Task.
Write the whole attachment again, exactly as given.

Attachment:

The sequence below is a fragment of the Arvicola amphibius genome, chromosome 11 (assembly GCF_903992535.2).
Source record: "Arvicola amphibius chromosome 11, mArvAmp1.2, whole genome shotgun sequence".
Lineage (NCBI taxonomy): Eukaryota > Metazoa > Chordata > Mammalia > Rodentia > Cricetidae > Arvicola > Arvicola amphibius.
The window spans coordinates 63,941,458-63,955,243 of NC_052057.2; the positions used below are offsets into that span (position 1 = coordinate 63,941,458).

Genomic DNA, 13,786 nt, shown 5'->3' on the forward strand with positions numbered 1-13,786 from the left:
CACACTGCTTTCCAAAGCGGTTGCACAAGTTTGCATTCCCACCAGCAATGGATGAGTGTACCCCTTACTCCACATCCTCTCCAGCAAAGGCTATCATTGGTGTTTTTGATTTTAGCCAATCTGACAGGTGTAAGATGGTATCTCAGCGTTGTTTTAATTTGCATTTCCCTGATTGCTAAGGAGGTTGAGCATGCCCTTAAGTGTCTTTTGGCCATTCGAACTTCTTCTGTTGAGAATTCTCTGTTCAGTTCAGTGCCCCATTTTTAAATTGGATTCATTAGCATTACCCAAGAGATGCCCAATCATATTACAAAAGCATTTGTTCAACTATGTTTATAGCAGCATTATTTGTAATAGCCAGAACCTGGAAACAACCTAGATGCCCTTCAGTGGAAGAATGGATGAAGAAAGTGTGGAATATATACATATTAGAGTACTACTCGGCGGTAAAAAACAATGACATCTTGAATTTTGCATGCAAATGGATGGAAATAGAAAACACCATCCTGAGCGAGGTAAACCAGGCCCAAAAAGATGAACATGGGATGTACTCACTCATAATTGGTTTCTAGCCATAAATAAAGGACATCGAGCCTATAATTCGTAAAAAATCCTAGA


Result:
The sequence below is a fragment of the Arvicola amphibius genome, chromosome 11 (assembly GCF_903992535.2).
Source record: "Arvicola amphibius chromosome 11, mArvAmp1.2, whole genome shotgun sequence".
Lineage (NCBI taxonomy): Eukaryota > Metazoa > Chordata > Mammalia > Rodentia > Cricetidae > Arvicola > Arvicola amphibius.
The window spans coordinates 63,941,458-63,955,243 of NC_052057.2; the positions used below are offsets into that span (position 1 = coordinate 63,941,458).

Genomic DNA, 13,786 nt, shown 5'->3' on the forward strand with positions numbered 1-13,786 from the left:
CACACTGCTTTCCAAAGCGGTTGCACAAGTTTGCATTCCCACCAGCAATGGATGAGTGTACCCCTTACTCCACATCCTCTCCAGCAAAGGCTATCATTGGTGTTTTTGATTTTAGCCAATCTGACAGGTGTAAGATGGTATCTCAGCGTTGTTTTAATTTGCATTTCCCTGATTGCTAAGGAGGTTGAGCATGCCCTTAAGTGTCTTTTGGCCATTCGAACTTCTTCTGTTGAGAATTCTCTGTTCAGTTCAGTGCCCCATTTTTAAATTGGATTCATTAGCATTACCCAAGAGATGCCCAATCATATTACAAAAGCATTTGTTCAACTATGTTTATAGCAGCATTATTTGTAATAGCCAGAACCTGGAAACAACCTAGATGCCCTTCAGTGGAAGAATGGATGAAGAAAGTGTGGAATATATACATATTAGAGTACTACTCGGCGGTAAAAAACAATGACATCTTGAATTTTGCATGCAAATGGATGGAAATAGAAAACACCATCCTGAGCGAGGTAAACCAGGCCCAAAAAGATGAACATGGGATGTACTCACTCATAATTGGTTTCTAGCCATAAATAAAGGACATCGAGCCTATAATTCGTAAAAAATCCTAGA